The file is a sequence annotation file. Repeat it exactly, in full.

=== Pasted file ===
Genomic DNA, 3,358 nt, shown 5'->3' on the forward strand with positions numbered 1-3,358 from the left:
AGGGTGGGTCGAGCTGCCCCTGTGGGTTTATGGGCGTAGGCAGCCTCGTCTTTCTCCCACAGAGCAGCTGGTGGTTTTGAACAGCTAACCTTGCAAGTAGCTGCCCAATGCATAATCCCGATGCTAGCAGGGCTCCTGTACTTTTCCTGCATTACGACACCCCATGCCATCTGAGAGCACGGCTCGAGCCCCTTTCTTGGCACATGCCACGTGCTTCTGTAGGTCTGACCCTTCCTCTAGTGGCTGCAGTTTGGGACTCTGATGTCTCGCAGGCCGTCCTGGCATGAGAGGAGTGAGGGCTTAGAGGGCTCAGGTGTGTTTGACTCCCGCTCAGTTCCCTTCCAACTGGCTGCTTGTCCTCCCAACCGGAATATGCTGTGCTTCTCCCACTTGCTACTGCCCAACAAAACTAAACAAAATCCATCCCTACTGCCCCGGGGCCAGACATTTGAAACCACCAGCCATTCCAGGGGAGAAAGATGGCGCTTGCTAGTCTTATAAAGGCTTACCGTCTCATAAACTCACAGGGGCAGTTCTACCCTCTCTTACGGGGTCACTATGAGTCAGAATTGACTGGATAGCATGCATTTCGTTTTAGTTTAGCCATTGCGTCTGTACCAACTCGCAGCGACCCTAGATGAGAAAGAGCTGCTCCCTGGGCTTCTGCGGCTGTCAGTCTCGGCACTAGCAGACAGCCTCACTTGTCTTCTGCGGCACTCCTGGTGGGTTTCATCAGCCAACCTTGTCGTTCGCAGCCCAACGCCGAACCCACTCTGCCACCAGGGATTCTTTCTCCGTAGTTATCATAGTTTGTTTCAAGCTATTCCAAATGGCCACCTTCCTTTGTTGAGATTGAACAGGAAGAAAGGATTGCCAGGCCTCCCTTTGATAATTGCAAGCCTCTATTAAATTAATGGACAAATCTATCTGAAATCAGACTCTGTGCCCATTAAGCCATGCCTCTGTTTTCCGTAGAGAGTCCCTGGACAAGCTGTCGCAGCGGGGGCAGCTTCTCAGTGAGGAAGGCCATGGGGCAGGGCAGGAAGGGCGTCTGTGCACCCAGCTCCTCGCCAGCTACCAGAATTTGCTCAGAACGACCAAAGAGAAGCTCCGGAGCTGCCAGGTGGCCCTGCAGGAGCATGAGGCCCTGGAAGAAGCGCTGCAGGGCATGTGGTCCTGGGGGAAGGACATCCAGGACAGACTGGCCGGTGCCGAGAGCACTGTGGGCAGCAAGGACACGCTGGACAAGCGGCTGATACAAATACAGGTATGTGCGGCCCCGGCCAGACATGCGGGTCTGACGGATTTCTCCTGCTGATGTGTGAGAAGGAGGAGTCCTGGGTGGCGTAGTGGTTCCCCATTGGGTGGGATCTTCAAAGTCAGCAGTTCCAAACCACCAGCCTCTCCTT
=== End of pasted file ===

Genomic DNA, 3,358 nt, shown 5'->3' on the forward strand with positions numbered 1-3,358 from the left:
AGGGTGGGTCGAGCTGCCCCTGTGGGTTTATGGGCGTAGGCAGCCTCGTCTTTCTCCCACAGAGCAGCTGGTGGTTTTGAACAGCTAACCTTGCAAGTAGCTGCCCAATGCATAATCCCGATGCTAGCAGGGCTCCTGTACTTTTCCTGCATTACGACACCCCATGCCATCTGAGAGCACGGCTCGAGCCCCTTTCTTGGCACATGCCACGTGCTTCTGTAGGTCTGACCCTTCCTCTAGTGGCTGCAGTTTGGGACTCTGATGTCTCGCAGGCCGTCCTGGCATGAGAGGAGTGAGGGCTTAGAGGGCTCAGGTGTGTTTGACTCCCGCTCAGTTCCCTTCCAACTGGCTGCTTGTCCTCCCAACCGGAATATGCTGTGCTTCTCCCACTTGCTACTGCCCAACAAAACTAAACAAAATCCATCCCTACTGCCCCGGGGCCAGACATTTGAAACCACCAGCCATTCCAGGGGAGAAAGATGGCGCTTGCTAGTCTTATAAAGGCTTACCGTCTCATAAACTCACAGGGGCAGTTCTACCCTCTCTTACGGGGTCACTATGAGTCAGAATTGACTGGATAGCATGCATTTCGTTTTAGTTTAGCCATTGCGTCTGTACCAACTCGCAGCGACCCTAGATGAGAAAGAGCTGCTCCCTGGGCTTCTGCGGCTGTCAGTCTCGGCACTAGCAGACAGCCTCACTTGTCTTCTGCGGCACTCCTGGTGGGTTTCATCAGCCAACCTTGTCGTTCGCAGCCCAACGCCGAACCCACTCTGCCACCAGGGATTCTTTCTCCGTAGTTATCATAGTTTGTTTCAAGCTATTCCAAATGGCCACCTTCCTTTGTTGAGATTGAACAGGAAGAAAGGATTGCCAGGCCTCCCTTTGATAATTGCAAGCCTCTATTAAATTAATGGACAAATCTATCTGAAATCAGACTCTGTGCCCATTAAGCCATGCCTCTGTTTTCCGTAGAGAGTCCCTGGACAAGCTGTCGCAGCGGGGGCAGCTTCTCAGTGAGGAAGGCCATGGGGCAGGGCAGGAAGGGCGTCTGTGCACCCAGCTCCTCGCCAGCTACCAGAATTTGCTCAGAACGACCAAAGAGAAGCTCCGGAGCTGCCAGGTGGCCCTGCAGGAGCATGAGGCCCTGGAAGAAGCGCTGCAGGGCATGTGGTCCTGGGGGAAGGACATCCAGGACAGACTGGCCGGTGCCGAGAGCACTGTGGGCAGCAAGGACACGCTGGACAAGCGGCTGATACAAATACAGGTATGTGCGGCCCCGGCCAGACATGCGGGTCTGACGGATTTCTCCTGCTGATGTGTGAGAAGGAGGAGTCCTGGGTGGCGTAGTGGTTCCCCATTGGGTGGGATCTTCAAAGTCAGCAGTTCCAAACCACCAGCCTCTCCTT